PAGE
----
1. MOUNT CUTTING: The simplest method is to use the Logan Team System, which is basically a special rule onto which a simple mount cutter can fit.
  2. CUTTING MOULDING: a good quality saw which allows you to cut mouldings at 45 degrees - we stock the Nobex Proman and the Logan ProSaw 
  3. CLAMPING; there are several systems for clamping all 4 sections of moulding together st the same time (Adjustable Four Corner Clamp or a Strap Clamp) ready for joining.
  4. JOINING: a simple joiner system is the Hobby Joining Kit or the next step up is the Studio Joiner, which is also incorporates a high quality clamping system. 
  5. GLASS & BACKING BOARD: glass cutting really isn't difficult especially when using a good quality glass cutter. Two other alternatives might appeal more. The first is to use a perspex alternative (Styrene) which is easily cut using a special cutter (Fletcher Score Mate).  The second option is to use a glazier to cut glass to your specification.  A simple craft knife, rule (use the Logan adapt-a-rule for safety) and you can easily cut MDF backing board to fit. 
  6. ASSEMBLY: use either the Logan Frame Fitter or the Charnwood tab-gun to keep all layers of the framed package in place.  Use Kraft tape (or similar) to seal the back in place and then d-rings (or screw eyes) and hanging cord and it is ready to hang. 

For more details click The Basics:Starting in Framing for a suite of articles to help with early stages.


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Canvas Stretching

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There are a few places left for our 2 day special CANVAS FRAMING SPECIAL:
16th & 17th June 2007, Nuneaton (also easy access from Birmingham Airport)

The first day teaches you about basic framing methods before taking you into a second day, specifically looking at how to build stretchers, attach canvases to them and learn how to add different types of frame.  The days have been praised for providing an essential knowledge base for those working with photography and many artists wanting to produce more dramatically proportioned artwork.  If you have already learnt how to make frames, sign up for the second day (click) Stretching & Framing Canvas Based Artwork.

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Unsung Heroes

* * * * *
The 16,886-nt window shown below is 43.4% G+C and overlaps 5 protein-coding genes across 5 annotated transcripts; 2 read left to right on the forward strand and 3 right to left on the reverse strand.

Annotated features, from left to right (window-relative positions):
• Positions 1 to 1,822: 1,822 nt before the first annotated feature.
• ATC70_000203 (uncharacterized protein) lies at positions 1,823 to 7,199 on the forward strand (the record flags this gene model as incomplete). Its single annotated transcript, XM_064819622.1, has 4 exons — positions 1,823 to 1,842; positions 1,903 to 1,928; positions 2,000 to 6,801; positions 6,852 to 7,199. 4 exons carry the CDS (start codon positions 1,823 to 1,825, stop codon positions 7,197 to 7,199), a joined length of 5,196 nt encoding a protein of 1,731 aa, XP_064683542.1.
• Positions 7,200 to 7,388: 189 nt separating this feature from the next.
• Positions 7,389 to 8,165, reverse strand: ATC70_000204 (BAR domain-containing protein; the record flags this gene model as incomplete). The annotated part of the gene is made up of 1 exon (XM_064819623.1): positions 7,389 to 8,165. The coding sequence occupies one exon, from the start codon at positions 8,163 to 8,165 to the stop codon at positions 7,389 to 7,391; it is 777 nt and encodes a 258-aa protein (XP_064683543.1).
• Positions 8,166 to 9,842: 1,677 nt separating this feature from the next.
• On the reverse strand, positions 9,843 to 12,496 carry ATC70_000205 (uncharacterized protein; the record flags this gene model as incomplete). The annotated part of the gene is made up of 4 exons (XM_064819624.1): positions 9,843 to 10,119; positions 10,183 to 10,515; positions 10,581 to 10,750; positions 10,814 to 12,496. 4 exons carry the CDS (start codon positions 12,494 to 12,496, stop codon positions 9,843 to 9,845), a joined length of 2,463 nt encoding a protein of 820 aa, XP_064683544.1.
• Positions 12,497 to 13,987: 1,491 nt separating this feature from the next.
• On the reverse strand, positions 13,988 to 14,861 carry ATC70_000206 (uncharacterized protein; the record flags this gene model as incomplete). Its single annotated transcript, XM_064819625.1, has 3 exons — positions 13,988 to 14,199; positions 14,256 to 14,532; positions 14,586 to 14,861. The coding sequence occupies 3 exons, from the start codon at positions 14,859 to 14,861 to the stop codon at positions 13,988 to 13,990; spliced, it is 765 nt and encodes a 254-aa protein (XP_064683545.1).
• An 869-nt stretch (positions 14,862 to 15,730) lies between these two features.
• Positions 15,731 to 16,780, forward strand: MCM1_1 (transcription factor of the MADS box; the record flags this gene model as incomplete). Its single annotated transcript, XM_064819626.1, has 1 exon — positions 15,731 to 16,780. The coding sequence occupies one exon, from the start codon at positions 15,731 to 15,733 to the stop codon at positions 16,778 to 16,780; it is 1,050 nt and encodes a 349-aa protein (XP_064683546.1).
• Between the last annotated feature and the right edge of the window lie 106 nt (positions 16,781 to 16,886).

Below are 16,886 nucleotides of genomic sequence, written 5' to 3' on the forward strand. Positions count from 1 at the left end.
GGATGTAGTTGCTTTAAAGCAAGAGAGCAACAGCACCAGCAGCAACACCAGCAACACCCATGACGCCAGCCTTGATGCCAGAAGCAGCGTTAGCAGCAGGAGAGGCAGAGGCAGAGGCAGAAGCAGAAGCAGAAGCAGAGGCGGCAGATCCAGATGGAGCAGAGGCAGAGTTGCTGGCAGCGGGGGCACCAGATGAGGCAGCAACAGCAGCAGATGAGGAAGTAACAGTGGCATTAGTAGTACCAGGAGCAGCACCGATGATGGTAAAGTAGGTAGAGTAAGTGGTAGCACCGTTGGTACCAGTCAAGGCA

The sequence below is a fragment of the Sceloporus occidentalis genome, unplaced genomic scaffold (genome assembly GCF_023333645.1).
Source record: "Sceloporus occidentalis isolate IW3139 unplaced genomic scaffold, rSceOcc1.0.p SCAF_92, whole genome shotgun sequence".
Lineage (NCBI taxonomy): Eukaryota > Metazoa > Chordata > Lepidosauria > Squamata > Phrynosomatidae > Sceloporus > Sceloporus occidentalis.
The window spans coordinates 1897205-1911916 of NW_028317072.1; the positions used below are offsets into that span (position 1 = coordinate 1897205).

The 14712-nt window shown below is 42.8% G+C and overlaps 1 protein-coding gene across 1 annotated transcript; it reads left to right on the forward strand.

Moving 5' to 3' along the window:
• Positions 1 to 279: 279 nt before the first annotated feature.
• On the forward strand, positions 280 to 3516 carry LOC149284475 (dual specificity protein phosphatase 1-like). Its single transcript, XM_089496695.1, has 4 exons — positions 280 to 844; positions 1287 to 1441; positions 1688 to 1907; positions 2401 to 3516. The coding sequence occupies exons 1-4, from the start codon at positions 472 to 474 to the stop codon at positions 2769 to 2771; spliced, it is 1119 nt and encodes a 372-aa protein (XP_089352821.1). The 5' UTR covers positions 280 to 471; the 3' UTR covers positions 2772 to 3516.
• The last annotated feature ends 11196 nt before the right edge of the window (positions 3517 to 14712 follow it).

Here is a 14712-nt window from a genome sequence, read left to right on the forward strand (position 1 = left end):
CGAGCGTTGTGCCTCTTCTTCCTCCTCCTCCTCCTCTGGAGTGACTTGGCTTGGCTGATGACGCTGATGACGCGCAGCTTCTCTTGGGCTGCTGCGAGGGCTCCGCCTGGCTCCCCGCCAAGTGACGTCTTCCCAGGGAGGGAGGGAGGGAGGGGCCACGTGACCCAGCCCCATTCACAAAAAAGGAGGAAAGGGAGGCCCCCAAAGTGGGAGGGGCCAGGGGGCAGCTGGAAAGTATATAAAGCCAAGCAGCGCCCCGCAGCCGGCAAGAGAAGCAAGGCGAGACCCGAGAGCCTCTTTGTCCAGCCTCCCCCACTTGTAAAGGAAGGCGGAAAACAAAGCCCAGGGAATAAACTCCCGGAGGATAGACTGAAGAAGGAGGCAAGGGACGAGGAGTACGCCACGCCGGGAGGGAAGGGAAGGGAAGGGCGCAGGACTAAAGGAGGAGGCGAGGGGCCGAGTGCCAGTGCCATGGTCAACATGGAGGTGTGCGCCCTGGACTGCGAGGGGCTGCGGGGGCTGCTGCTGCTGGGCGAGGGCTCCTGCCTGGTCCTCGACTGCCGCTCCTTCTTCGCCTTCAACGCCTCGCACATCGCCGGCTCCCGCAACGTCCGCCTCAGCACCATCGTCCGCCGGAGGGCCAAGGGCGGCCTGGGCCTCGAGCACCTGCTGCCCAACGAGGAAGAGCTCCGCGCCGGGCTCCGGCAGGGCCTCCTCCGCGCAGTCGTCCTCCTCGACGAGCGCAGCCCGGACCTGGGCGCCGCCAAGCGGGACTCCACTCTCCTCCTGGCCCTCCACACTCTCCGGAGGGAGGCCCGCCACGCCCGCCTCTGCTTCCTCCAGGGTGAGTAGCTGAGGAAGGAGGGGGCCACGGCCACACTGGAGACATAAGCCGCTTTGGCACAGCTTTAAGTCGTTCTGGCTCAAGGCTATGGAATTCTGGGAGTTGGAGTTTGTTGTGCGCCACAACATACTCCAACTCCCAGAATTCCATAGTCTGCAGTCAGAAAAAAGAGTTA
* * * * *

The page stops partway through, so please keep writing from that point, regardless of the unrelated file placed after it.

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We feel it is our duty to bring you the less pretty items of kit, which do very sensible work, as well as the superstars (mitre trimmers and gilt creams). Here are two of the "back room boys" of the framing world.

1 Dustcover and Tape Trimmer: hidden in the depths of the accessories area of the virtual warehouse is this little gadget.  Simply apply Kraft tape up to the very edge of the moulding and then run this cutter along the edge of the moulding to remove a strip of tape, leaving it 3mm in from the edge.  Similarly, if adding a dust cover, this will ensure you have the cover paper evenly placed across the back.  How neat is that!

2 Packaging Pack: there are so many reasons for using these items.  Taking pieces of work to an exhibition, returning work to customer or packaging items as gifts, you will need to prevent scratches and damage to corners.  This pack has everything you need to get your work mobile.  Not only is it practical, it also makes the returned work look professionally produced (yes, some people can be that easily fooled - didn't mean it, I am sure all of your work is absolutely perfect).

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Black Bushed In Belfast

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Further explanation of the heading later. We had a brilliant time in Belfast and thoroughly enjoyed meeting so many friendly and interesting people in such a short space of time. The exhibition at Kings Hall in Belfast was our very first effort in Ireland. While the Stitch & Creative Crafts show provided us with a familiar (to us) means of getting to meet the Irish market, we also recognise that there are other shows and exhibitions for photography and art work that might be better for us to attend if we are to meet even more of you. Please let us know (info@diyframing.co.uk) if you have any recommendations for other shows and/or organising groups, which might help us to get that direct contact.